[If you're sick of this whole "SEVERE moral problems using Linux" thing,
hit 'n' now. If you're thinking of flaming Linux developers because
Linux doesn't have the features you want, please read this first!]
The ever-popular George Long writes:
> * Well, well well, we can't all be C programmers can we?
Um, yes, actually we can. Linux is still under development, and isn't
really ready yet for end-user-type people. That's why it's often
referred to as a "hacker's OS." True, there are a lot of non-programmers
using Linux now, but for the most part they politely ask for help when
they have problems rather than declaring the problem "intolerable" or
saying they have "SEVERE moral problems" with the OS. And the funny
thing is, they usually get help!
> * ... In addition, the difference between
> * all the different cards is just a few lines of code which are
> * found in SVGA programming books...
If you're not a programmer, you really don't have any realistic basis
for saying that something "isn't that difficult to write."
If you are a programmer, and you think it isn't difficult to write,
then by all means write it! People who have the SVGA card(s) that you
write support for will be very grateful to you.
If you are unable or unwilling to write support for every existing SVGA
card, I'm genuinely curious about this moral high ground you're taking:
Are you saying that Linus, or whoever you believe is morally responsible
for making sure that every program works on every card, should have to
spend the money to buy a video card for every SVGA chipset in existence?
You can't effectively support hardware that you don't have, you know,
even if at first glance support appears to be "just a few lines of code
which are found in... books..." Linux works on the variety of hardware
it does because there are programmers who have that hardware who are
able and willing to test software and contribute code to make the
software work on their hardware.
> > In addition, what I hear about not supporting a bus mouse is intolerable.
> Well then, don't use it.
> * That kind of attitude, just like the rest of your message
> * isn't going to get you many users.
Well, we don't really *want* many users of the type who declare something
"intolerable" on the basis of hearsay without checking into the facts.
> While as someone pointed out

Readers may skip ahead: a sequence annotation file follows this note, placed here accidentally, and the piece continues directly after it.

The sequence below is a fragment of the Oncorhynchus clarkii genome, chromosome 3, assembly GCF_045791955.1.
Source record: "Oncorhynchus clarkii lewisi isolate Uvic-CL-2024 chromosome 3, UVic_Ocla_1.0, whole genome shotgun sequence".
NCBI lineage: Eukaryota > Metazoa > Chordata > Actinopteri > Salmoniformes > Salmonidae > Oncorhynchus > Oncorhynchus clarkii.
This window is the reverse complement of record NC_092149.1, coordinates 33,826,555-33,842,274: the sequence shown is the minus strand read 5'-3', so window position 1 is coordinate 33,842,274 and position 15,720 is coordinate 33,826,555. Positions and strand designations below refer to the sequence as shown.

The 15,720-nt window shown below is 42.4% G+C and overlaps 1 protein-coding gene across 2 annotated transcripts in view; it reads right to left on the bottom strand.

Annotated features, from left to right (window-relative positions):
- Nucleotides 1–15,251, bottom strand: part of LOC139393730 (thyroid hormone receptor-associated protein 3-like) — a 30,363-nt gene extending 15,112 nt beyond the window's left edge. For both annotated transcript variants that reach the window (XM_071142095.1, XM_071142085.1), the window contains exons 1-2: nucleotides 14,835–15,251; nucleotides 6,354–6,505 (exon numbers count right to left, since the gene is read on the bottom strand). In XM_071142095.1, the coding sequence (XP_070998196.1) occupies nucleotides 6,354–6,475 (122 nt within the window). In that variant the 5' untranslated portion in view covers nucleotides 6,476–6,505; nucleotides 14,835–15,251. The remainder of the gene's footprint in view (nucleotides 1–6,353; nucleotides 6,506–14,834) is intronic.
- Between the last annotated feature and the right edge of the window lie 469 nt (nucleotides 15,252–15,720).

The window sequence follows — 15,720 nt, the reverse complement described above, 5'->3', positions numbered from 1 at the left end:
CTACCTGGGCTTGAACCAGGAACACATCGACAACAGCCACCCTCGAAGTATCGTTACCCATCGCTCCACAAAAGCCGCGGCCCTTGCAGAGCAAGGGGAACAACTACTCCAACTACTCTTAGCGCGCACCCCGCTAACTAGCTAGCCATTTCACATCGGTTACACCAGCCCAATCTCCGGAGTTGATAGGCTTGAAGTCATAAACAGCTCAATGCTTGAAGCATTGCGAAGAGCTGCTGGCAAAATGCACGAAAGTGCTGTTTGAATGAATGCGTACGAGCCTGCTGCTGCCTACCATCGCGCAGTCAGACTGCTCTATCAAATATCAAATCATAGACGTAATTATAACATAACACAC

> * there ARE patches, why can't these be implemented directly into
> * the program???
I can't speak for Linus, or Orest Zborowski, or Thomas Roell, or
whoever's software you're looking for bus mouse support for, but
before Linux reaches the production version, they probably WILL be
> > these minor problems should be addressed before major
> > changes are made.
The bus mouse problem has been addressed by the patches, which
I believe will probably be included in future versions at some
point. The video problems are a little harder to address, since
you haven't stated exactly what you'd like to see supported. I
don't think Linux development should grind to a halt until every
conceivable piece of hardware is supported by the current version.
> [..] we (the users and developers of linux) are not losing anything
> from your refusal to use linux. In fact, I dare say that we gain
> not having to listen to you complain [...]
> * Am I asking for MAJOR features?
Yes. You're asking (well, "telling," actually) us that the OS must
conform to your moral imperatives. You're saying that the OS *must*
support hardware that the developers don't have, and would have to
buy before they could support it properly. You're telling us that
the pre-release, still-under-development version of the freely
available OS must provide better hardware support than most commercial
operating systems that have been available for years.
> Proper graphics support should
> * be a "basic" computer user's right. :)....
Thank you for putting a smiley there! It makes your post much more
> You make it sound
> * like I am asking for the ability to run MAC, Amiga, and Atari
> * ST programs, etc...
Aha! Is the problem, then, that you have a specific video board that
you're asking to be supported? If so, maybe you can say that, and
tell us specifically what board you have that doesn't work, rather